He is survived by his wife, Louise; his daughter, Kathryn; his son David; his son Daniel.

 

 

Romesh Diwan

Delivered by Professor Donald F. Vitaliano

 

Romesh K. Diwan, Emeritus Professor of Economics, died in January 2004. Professor Diwan joined the Rensselaer faculty in 1968 and retired in 2002. During his long career, he served as Director of the Graduate Program in Economics and as Chairman of the Department.    Romesh was born in India and received his Ph.D. from the University of Birmingham, England. His thesis advisor was Professor Sir Alan Walters, an eminent British economist who was principal advisor to Lady Margaret Thatcher. It was Sir Alan who taught Romesh his superb technical skills as an econometrician—a quantitative economist using statistics and mathematics to address empirical issues.

 

From the outset of his career at Rensselaer, Dr. Diwan was an extraordinarily hard working and productive scholar. Many of his early papers dealt with the measurement and sources of economic growth in developed and less developed countries, especially India. His work frequently appeared in the top journals, including the American Economic Review, the preeminent journal in the field. His total academic output amounts to 150 papers and five books. He also supervised approximately 40 Ph.D. students. Details of Professor Diwan's publications and students trained may be found at the following website: www.rpi.edu/~diwanj/diwanj/romeshcv.htm

 

Professor Diwan became Chairman of the Economics Department in 1982, following the untimely death of Professor Edwin J. Holstein, a much beloved colleague. It was Romesh who suggested that we jointly fund an economics prize in honor of Professor Holstein which is given at Commencement. President George Low strongly supported him as Chairman, and encouraged his efforts to build up the department by funding the Vollmer Fries Lecture Series in Economics. Dr Diwan used the money to bring world class economists, including several Nobel Laureates, to Rensselaer to deliver public lectures.

 

During the 1970's and 80's Professor Diwan began to meld his technical economic ideas with the philosophy of Mahatma Gandhi, thus launching an entirely new sub-area within economics known as Gandhian Economics. He was founding chairperson of the still-active Association of Indian Economic Studies, which held its first convention here in the Capital District in 1975. Diwan's views, as expressed in numerous articles and several books helped shaped policy in India. Professor Diwan was an invited guest when the BJP government was inaugurated in 1999.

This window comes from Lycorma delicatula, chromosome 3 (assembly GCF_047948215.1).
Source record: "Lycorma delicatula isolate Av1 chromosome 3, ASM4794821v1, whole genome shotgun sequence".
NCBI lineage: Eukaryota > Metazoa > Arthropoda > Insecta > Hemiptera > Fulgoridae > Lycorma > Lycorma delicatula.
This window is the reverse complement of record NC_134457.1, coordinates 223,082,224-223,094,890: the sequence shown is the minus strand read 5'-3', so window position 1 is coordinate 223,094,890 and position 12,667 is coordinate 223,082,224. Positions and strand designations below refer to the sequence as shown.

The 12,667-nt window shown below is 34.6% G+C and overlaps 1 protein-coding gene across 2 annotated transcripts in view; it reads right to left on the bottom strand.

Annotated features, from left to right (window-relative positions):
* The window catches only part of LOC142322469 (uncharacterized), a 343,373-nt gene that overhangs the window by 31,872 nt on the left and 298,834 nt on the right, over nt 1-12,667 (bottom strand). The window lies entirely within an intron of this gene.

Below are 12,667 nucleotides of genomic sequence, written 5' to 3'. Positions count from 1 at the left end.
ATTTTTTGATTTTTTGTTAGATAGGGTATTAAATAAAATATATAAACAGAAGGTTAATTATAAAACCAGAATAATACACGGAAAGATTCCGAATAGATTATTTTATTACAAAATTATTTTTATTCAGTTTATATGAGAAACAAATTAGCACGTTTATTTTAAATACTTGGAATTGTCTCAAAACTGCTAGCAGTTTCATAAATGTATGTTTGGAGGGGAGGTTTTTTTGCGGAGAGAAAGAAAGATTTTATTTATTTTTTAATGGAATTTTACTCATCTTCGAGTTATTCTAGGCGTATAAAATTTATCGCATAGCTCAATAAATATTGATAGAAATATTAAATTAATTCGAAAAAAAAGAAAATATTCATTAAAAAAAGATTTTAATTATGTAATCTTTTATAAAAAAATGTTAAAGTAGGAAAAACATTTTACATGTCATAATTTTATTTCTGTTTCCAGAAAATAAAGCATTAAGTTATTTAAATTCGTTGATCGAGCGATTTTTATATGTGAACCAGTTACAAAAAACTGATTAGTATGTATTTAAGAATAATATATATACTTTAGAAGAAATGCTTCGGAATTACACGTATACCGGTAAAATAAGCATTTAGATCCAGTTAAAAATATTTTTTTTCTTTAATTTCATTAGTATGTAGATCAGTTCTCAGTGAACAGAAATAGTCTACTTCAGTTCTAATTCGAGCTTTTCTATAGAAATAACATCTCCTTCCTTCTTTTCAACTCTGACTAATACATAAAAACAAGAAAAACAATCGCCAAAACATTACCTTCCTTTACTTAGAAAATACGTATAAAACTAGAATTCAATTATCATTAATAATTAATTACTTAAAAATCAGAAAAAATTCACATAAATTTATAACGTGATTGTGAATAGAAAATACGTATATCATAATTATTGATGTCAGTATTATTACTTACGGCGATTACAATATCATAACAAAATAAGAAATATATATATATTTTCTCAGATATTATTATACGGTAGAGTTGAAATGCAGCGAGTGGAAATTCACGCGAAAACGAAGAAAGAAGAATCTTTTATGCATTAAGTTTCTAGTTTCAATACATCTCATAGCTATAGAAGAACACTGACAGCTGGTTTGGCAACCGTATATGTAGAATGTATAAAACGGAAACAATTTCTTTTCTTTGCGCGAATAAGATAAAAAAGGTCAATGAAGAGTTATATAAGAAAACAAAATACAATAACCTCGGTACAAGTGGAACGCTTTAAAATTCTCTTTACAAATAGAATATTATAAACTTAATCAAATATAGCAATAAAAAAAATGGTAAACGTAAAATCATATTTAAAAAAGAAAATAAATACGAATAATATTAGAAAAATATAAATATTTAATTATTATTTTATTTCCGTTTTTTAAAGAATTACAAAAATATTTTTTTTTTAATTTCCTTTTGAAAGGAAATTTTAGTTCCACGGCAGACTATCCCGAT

I am pleased to announce that Professor Diwan's wife, Joyce, has generously endowed a lecture series in her husband's honor. The Economics Department plans to hold the first Romesh Diwan Memorial Lecture in the Fall of 2005.             

           

 

Mark Jordan

Delivered by Mike O’Rourke

 

Mark Jordan, a retired captain in the U.S. Navy Civil Engineer Corps (CEC) and former Dean of Continuing Education at Rensselaer died March 16, 2004.  Mark served with the Sixth Seabees Battalion, which fought for Guadalcanal in the South Pacific during World War II.  For the service, he received the Bronze Star with Combat “V” for valor.

 

In 1963, after 26 years of service in the Navy, Mark undertook a second career in academia.  He attended Rensselaer where he received his MS and Ph.D. in construction management.  Thereafter, he worked for 10 years as a professor, chairman of Civil Engineering and Dean of Continuing Studies at Rensselaer.  Mark retired from RPI as a Professor Emeritus in 1976.  He continued as a benefactor and supporter of the Civil Engineering Department.

 

 

Gerald Kliman

Remarks by Prof Shep Salon

 

Dr Gerald Kliman of Niskayuna died on Friday Jan 30, 2004 as the result of a car accident.  Jerry had been at RPI for 3 years. I have known him for around 20 years as a colleague and friend.  After time in the military and industry, he received his PhD at MIT in 1965.  He then went to work at GE research labs where he had a long and distinguished career.  He has won numerous awards, prize papers, and other recognition.  He was recently awarded his 88th patent and there are many still in the pipeline.  After retirement at GE Jerry joined us in the Electric Power Engineering department as research faculty.  He was a born teacher.  In talking to his colleagues at GE I get the same story.  He was a natural nurturer and mentor.  All young GE engineers sat in his office getting advice and guidance and were never turned away. He brought this to RPI, taking grad students home with him.  Working at night with them on presentations in English, giving career advice.  Jerry was a multifaceted individual.  Music was a big part of his life.  He was a fine violinist and was proud of a photograph of him standing next to Yehudi Munuin in his office.  My wife is also a musician and Jerry was always eager for a new project of performance.  Jerry was also a man of peace.  As part of his work with his synagogue, he was instrumental in an interfaith dialogue project which was very successful and well attended in which member of the Jewish, Muslem, Christian and Hindu faiths met regularly to discuss a wide range of issues.  Jerry was very proud of this. 

 

Personally he was a delightful man. Always with a smile and a kind word.  He was positive, optimistic and full of energy, Just about every day he would come into my office saying “I have an idea about this or that” he was a problem solver. Jerry leaves behind his wife Edith, two sons, Daniel and Jonathan, a brother Albert and many, many friends. He will be missed.